Bilbo blushed at the praise, uncomfortable with it when he felt he did so little, being helpless when the orcs tortured him. He hurt very badly too, though he wouldn't admit it, feeling a bit annoyed at himself for his bravery. He sighed and winced as all his wounds hurt him more.
He looked up at the cheery cry to see Kili being helped over to him by Fili and Bofur. Thorin turned and glowered at him.
"Kili, you should be in bed," he said.
"If it's all right, Uncle, Kili wanted to rest over here next to Bilbo to keep him company," Fili said with a smile. "That is if our burglar doesn't mind."
"I would be glad for it," Bilbo said truthfully and watched as Kili's bedroll was situated beside his and he was laid down with his foot propped up and a blanket pulled around him. Thorin watched with concern, but Bilbo did not miss the fondness that rested behind the hard exterior in his eyes.
"Thank you so much for what you did, Bilbo," Kili said sincerely, his young face open and guiless. "I don't know if I could have handled it half as well as you did with my injured leg."
"All right, that's enough praise for one day, hobbits do not do good with such things, especially on the subject of bravery," Bilbo pleaded, unable to stop blushing now.
"That's right, we should leave the two of them to rest," Thorin said matter-of-factly, but there was still that fondness in his voice and a certain respect as well that Bilbo had a feeling was not directed at Kili entirely. Maybe he even felt a little pride because of that, but hobbits didn't normally get the change to be prideful of such brave deeds so the feeling was all rather foreign to him. He had to admit he rather liked it though.
Thorin bent to stroke Kili's forehead lightly as he stood up, then turned to walk away when Bilbo called him back.
"Thorin, your coat…don't you want it?"
Thorin turned only half around, not really looking at the hobbit. "Keep it for now until we find something more suitable."
Bilbo was not going to complain any more about it, certainly. The coat was luxurious and warm and he rather liked the novelty of using a dwarf king's coat. It would be a good story to tell back in the Shire in any case. He settled back with a grunt, his wounds paining him, but with the soft bedroll—he suspected they had given him several more layers than normal—and Thorin's coat keeping out the chill, he felt rather comfortable when all was said and done. He was lying on his side, facing Kili and he young dwarf opened his eyes after Fili had tucked him in and smiled at the hobbit.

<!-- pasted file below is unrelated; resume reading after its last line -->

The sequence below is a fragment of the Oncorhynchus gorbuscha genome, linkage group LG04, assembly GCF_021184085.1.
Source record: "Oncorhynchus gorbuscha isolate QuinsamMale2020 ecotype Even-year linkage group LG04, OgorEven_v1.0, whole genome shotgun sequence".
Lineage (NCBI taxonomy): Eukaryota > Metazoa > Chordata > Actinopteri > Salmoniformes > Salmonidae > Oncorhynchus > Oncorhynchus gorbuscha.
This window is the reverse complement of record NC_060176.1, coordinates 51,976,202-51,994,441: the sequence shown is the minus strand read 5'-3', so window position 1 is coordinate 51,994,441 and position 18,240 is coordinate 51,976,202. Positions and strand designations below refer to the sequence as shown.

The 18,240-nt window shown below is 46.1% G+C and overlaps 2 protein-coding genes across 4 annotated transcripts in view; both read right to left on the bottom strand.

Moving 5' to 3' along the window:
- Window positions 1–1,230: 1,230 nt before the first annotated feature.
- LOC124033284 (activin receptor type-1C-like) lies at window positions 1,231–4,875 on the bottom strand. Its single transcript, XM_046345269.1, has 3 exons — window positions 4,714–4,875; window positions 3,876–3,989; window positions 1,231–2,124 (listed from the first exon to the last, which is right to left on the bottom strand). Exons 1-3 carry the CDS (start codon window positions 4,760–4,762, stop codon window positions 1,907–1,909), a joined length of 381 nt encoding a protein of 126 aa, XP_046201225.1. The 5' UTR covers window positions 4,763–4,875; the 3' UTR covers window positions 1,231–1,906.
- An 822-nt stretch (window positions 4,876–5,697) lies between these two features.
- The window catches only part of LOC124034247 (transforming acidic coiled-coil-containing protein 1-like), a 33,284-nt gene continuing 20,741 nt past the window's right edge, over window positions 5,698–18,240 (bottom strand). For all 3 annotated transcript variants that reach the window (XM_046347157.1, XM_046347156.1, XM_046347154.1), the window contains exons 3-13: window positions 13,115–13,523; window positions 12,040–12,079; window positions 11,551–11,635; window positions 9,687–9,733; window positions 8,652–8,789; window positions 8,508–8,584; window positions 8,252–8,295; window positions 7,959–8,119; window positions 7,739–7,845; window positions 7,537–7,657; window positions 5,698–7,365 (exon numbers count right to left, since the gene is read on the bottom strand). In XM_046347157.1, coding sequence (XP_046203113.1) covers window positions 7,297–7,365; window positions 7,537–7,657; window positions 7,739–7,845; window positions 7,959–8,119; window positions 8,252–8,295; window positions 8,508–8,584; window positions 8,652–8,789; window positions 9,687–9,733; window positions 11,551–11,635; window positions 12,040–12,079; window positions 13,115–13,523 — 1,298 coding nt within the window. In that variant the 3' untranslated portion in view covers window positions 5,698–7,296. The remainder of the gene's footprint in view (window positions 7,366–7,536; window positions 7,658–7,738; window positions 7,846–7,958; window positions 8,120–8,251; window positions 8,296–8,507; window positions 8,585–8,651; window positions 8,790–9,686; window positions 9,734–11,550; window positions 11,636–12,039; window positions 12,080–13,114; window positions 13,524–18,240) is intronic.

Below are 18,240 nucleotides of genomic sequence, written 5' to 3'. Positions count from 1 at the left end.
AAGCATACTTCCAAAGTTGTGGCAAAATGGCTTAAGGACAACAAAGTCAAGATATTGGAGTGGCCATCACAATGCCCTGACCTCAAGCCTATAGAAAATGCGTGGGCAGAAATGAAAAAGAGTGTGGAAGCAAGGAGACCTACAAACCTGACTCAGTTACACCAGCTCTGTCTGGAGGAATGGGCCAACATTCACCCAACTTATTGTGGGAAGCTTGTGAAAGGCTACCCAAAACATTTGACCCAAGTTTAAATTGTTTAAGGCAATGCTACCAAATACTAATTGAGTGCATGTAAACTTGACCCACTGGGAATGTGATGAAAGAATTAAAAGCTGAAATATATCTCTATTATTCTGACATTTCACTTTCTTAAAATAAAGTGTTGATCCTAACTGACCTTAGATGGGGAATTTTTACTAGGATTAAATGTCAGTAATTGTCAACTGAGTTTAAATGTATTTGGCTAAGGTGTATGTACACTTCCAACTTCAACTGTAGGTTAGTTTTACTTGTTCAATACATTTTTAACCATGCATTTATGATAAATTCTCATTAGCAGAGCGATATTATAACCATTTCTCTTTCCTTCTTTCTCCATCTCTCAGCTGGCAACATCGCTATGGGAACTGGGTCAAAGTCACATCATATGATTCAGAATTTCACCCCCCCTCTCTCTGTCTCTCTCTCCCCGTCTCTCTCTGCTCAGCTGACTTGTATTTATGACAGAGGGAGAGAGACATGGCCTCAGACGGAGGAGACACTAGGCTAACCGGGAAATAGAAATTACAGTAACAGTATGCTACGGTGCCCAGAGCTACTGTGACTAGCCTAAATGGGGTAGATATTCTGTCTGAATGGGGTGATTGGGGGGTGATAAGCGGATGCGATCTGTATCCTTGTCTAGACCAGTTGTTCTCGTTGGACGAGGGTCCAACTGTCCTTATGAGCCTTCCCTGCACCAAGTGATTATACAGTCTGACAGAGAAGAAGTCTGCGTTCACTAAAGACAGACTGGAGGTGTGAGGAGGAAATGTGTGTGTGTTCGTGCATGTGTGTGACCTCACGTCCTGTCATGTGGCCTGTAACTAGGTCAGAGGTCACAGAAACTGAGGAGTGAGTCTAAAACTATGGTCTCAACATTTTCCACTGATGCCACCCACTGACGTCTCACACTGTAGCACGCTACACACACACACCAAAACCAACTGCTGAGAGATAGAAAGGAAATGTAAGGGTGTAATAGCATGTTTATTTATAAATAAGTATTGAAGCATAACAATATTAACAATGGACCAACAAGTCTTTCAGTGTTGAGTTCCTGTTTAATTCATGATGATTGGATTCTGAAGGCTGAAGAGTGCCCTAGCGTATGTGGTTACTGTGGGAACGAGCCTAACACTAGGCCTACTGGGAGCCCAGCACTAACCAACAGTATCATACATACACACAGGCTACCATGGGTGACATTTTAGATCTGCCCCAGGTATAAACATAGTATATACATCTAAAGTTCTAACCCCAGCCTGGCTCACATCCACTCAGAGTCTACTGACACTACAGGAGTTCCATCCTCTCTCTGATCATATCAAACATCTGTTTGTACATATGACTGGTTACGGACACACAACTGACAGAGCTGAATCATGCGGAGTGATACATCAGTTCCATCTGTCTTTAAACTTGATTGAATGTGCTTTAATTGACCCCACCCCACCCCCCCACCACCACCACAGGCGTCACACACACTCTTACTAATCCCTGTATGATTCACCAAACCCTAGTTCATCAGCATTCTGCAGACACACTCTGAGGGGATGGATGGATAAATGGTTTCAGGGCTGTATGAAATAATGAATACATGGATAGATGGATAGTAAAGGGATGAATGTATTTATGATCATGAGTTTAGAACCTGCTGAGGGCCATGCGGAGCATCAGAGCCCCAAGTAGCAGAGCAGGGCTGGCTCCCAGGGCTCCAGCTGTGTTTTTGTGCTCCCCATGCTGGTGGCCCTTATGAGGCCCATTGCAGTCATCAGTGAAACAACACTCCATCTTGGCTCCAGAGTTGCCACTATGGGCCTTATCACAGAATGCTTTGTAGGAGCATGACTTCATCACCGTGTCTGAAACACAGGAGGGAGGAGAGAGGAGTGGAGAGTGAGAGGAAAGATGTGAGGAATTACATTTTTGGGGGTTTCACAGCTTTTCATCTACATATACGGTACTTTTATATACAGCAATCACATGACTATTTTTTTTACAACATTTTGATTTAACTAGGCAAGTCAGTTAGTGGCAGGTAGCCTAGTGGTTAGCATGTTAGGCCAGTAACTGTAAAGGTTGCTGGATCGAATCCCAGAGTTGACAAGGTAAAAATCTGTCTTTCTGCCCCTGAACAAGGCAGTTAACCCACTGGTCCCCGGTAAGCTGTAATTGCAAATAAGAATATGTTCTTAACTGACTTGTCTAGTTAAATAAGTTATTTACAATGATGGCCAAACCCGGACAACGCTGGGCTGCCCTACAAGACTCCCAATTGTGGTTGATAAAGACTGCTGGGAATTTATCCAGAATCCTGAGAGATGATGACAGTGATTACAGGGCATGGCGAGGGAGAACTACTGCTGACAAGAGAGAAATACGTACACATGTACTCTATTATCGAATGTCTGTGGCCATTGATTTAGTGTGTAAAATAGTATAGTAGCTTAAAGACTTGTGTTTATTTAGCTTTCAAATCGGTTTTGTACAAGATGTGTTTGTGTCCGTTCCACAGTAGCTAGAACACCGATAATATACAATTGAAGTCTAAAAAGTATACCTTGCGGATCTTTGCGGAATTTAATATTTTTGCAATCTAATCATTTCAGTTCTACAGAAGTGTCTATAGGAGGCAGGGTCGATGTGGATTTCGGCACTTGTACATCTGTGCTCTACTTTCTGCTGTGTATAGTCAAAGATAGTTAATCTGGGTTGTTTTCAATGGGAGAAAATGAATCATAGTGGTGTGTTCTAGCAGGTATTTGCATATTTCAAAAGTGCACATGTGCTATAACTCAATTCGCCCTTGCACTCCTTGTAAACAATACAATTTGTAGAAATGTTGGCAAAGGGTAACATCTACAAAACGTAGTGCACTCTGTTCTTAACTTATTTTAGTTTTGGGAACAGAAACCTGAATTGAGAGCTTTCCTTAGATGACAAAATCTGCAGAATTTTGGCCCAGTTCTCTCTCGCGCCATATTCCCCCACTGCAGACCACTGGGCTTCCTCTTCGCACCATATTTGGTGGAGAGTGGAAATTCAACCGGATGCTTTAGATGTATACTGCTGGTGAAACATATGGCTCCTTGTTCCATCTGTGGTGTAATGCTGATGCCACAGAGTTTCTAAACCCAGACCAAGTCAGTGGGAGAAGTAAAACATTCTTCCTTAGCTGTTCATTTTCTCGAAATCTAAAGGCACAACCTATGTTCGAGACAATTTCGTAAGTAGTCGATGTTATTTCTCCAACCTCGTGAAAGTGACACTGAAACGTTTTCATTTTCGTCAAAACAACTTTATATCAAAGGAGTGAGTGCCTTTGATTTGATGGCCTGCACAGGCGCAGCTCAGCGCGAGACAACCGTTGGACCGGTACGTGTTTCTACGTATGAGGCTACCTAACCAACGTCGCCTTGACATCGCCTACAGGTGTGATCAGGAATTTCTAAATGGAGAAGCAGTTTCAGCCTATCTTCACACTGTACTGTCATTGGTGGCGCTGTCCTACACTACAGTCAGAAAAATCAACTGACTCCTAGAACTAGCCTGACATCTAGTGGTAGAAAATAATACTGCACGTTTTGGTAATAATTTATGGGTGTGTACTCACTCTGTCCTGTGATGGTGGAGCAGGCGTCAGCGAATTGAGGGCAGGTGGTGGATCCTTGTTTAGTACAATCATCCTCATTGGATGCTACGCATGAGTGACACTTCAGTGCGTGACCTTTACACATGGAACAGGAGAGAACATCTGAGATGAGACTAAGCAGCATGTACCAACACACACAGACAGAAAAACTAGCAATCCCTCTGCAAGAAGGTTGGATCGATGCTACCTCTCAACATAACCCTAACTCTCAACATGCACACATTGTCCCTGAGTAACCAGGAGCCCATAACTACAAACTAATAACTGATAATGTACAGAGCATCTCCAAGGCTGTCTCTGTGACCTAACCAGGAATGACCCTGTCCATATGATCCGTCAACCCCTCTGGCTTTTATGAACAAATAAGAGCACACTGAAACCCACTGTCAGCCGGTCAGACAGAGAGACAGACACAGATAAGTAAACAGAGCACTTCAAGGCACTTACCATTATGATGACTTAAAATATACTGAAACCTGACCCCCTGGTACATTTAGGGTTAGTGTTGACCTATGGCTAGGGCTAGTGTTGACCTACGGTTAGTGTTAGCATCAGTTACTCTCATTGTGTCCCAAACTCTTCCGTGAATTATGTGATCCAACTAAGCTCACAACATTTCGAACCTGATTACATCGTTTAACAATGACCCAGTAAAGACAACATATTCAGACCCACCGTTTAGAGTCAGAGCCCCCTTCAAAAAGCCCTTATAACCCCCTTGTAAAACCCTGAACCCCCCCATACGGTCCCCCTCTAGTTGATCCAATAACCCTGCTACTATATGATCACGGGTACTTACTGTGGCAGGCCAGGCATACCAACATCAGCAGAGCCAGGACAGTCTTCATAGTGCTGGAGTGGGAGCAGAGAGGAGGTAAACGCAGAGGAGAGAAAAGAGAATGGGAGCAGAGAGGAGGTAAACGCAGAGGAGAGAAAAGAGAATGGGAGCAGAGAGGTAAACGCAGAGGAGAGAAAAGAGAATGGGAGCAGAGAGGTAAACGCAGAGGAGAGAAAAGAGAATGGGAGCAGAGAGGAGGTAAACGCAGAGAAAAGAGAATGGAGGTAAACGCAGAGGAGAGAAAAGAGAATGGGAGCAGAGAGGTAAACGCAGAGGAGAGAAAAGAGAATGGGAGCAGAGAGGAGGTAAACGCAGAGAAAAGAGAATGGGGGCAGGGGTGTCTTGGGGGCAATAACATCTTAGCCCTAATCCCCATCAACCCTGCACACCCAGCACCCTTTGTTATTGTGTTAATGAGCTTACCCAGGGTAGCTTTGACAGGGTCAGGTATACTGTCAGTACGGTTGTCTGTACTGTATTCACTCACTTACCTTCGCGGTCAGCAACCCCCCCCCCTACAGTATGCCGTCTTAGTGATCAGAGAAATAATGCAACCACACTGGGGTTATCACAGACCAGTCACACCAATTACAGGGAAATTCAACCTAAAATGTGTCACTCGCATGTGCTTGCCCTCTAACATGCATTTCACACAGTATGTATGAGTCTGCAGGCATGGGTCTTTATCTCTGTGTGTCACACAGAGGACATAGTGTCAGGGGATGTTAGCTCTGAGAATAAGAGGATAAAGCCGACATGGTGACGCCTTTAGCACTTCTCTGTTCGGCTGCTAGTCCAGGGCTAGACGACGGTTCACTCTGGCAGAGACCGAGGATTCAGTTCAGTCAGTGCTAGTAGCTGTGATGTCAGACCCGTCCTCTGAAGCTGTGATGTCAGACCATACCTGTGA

"Uncle Thorin thinks you're a hero," he whispered.
"I wouldn't go so far as to say that," Bilbo replied, already feeling as if he could drop off to sleep at any minute.
Kili shrugged. "Well, even if it's not entirely the truth, I do."
Bilbo smiled at that, closing his eyes. "I'm afraid I make a terrible hobbit. I don't know what they'll say back home. It'll cause quite a scandal, to be sure. All these scars."
He didn't have to crack his eyes open to know Kili was smirking. "Maybe you'll make a good dwarf then?"
Bilbo scrunched up his nose. "Don't have the beard for it."
Kili laughed. "Thank you again, Bilbo. I'm not going to forget this."
This time Bilbo did open his eyes. "I would do it again for any dwarf in this company."
Kili yawned, his own exhaustion finally catching up with him. "I'm sure you would, Master Boggins." And then he was asleep, snoring gently while Bilbo shook his head.
He closed his own eyes, drifting off into slumber. Yes, being a hero might hurt, it might not always be entirely the glorious picture they tell you about in the stories, but at the end of the day, it certainly felt good. With those pleasant thoughts, he drifted off to sleep, only dreaming of all the adventures that lay ahead of him.